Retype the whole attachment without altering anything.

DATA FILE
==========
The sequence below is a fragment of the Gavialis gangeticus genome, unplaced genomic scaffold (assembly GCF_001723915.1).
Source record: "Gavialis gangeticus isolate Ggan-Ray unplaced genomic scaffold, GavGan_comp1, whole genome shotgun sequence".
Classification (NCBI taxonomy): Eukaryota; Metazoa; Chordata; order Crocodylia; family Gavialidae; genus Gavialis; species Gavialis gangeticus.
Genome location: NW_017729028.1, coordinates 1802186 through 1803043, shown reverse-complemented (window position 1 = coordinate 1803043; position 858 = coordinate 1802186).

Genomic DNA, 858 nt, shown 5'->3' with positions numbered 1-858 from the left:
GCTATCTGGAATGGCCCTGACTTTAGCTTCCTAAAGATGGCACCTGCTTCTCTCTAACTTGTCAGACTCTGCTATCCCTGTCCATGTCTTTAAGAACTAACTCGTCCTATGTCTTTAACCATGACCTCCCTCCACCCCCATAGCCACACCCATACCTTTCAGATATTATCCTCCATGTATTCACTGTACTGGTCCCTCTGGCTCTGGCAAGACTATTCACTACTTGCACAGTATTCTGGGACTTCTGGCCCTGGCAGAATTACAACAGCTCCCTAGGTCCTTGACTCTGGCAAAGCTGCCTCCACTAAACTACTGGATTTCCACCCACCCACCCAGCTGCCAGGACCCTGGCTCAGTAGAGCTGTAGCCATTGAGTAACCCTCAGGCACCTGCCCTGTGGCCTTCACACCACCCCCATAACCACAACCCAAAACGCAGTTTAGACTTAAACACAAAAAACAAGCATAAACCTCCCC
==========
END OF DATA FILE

The sequence below is a fragment of the Gavialis gangeticus genome, unplaced genomic scaffold (assembly GCF_001723915.1).
Source record: "Gavialis gangeticus isolate Ggan-Ray unplaced genomic scaffold, GavGan_comp1, whole genome shotgun sequence".
Classification (NCBI taxonomy): Eukaryota; Metazoa; Chordata; order Crocodylia; family Gavialidae; genus Gavialis; species Gavialis gangeticus.
Genome location: NW_017729028.1, coordinates 1802186 through 1803043, shown reverse-complemented (window position 1 = coordinate 1803043; position 858 = coordinate 1802186).

Genomic DNA, 858 nt, shown 5'->3' with positions numbered 1-858 from the left:
GCTATCTGGAATGGCCCTGACTTTAGCTTCCTAAAGATGGCACCTGCTTCTCTCTAACTTGTCAGACTCTGCTATCCCTGTCCATGTCTTTAAGAACTAACTCGTCCTATGTCTTTAACCATGACCTCCCTCCACCCCCATAGCCACACCCATACCTTTCAGATATTATCCTCCATGTATTCACTGTACTGGTCCCTCTGGCTCTGGCAAGACTATTCACTACTTGCACAGTATTCTGGGACTTCTGGCCCTGGCAGAATTACAACAGCTCCCTAGGTCCTTGACTCTGGCAAAGCTGCCTCCACTAAACTACTGGATTTCCACCCACCCACCCAGCTGCCAGGACCCTGGCTCAGTAGAGCTGTAGCCATTGAGTAACCCTCAGGCACCTGCCCTGTGGCCTTCACACCACCCCCATAACCACAACCCAAAACGCAGTTTAGACTTAAACACAAAAAACAAGCATAAACCTCCCC